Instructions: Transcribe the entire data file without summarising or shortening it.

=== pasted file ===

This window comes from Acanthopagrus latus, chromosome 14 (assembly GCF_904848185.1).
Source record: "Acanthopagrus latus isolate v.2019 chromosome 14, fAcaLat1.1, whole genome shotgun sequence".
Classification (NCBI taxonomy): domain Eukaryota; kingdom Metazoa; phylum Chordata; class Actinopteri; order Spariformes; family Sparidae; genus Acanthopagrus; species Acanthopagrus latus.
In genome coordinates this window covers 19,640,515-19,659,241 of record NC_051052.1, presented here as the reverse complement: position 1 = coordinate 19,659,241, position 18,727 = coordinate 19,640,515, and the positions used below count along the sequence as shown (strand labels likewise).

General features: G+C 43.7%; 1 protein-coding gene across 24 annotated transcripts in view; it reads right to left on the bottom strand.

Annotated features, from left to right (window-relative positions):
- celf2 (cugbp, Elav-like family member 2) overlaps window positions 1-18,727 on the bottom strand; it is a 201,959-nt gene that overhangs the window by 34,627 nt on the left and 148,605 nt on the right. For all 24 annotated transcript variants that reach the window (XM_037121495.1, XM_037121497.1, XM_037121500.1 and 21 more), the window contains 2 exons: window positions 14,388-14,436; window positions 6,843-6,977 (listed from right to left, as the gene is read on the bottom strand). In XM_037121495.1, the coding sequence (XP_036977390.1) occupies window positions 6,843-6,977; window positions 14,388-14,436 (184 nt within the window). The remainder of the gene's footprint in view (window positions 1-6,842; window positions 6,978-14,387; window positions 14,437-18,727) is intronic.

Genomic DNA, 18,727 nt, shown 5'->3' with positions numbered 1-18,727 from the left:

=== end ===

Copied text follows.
This window comes from Acanthopagrus latus, chromosome 14 (assembly GCF_904848185.1).
Source record: "Acanthopagrus latus isolate v.2019 chromosome 14, fAcaLat1.1, whole genome shotgun sequence".
Classification (NCBI taxonomy): domain Eukaryota; kingdom Metazoa; phylum Chordata; class Actinopteri; order Spariformes; family Sparidae; genus Acanthopagrus; species Acanthopagrus latus.
In genome coordinates this window covers 19,640,515-19,659,241 of record NC_051052.1, presented here as the reverse complement: position 1 = coordinate 19,659,241, position 18,727 = coordinate 19,640,515, and the positions used below count along the sequence as shown (strand labels likewise).

General features: G+C 43.7%; 1 protein-coding gene across 24 annotated transcripts in view; it reads right to left on the bottom strand.

Annotated features, from left to right (window-relative positions):
- celf2 (cugbp, Elav-like family member 2) overlaps window positions 1-18,727 on the bottom strand; it is a 201,959-nt gene that overhangs the window by 34,627 nt on the left and 148,605 nt on the right. For all 24 annotated transcript variants that reach the window (XM_037121495.1, XM_037121497.1, XM_037121500.1 and 21 more), the window contains 2 exons: window positions 14,388-14,436; window positions 6,843-6,977 (listed from right to left, as the gene is read on the bottom strand). In XM_037121495.1, the coding sequence (XP_036977390.1) occupies window positions 6,843-6,977; window positions 14,388-14,436 (184 nt within the window). The remainder of the gene's footprint in view (window positions 1-6,842; window positions 6,978-14,387; window positions 14,437-18,727) is intronic.

Genomic DNA, 18,727 nt, shown 5'->3' with positions numbered 1-18,727 from the left: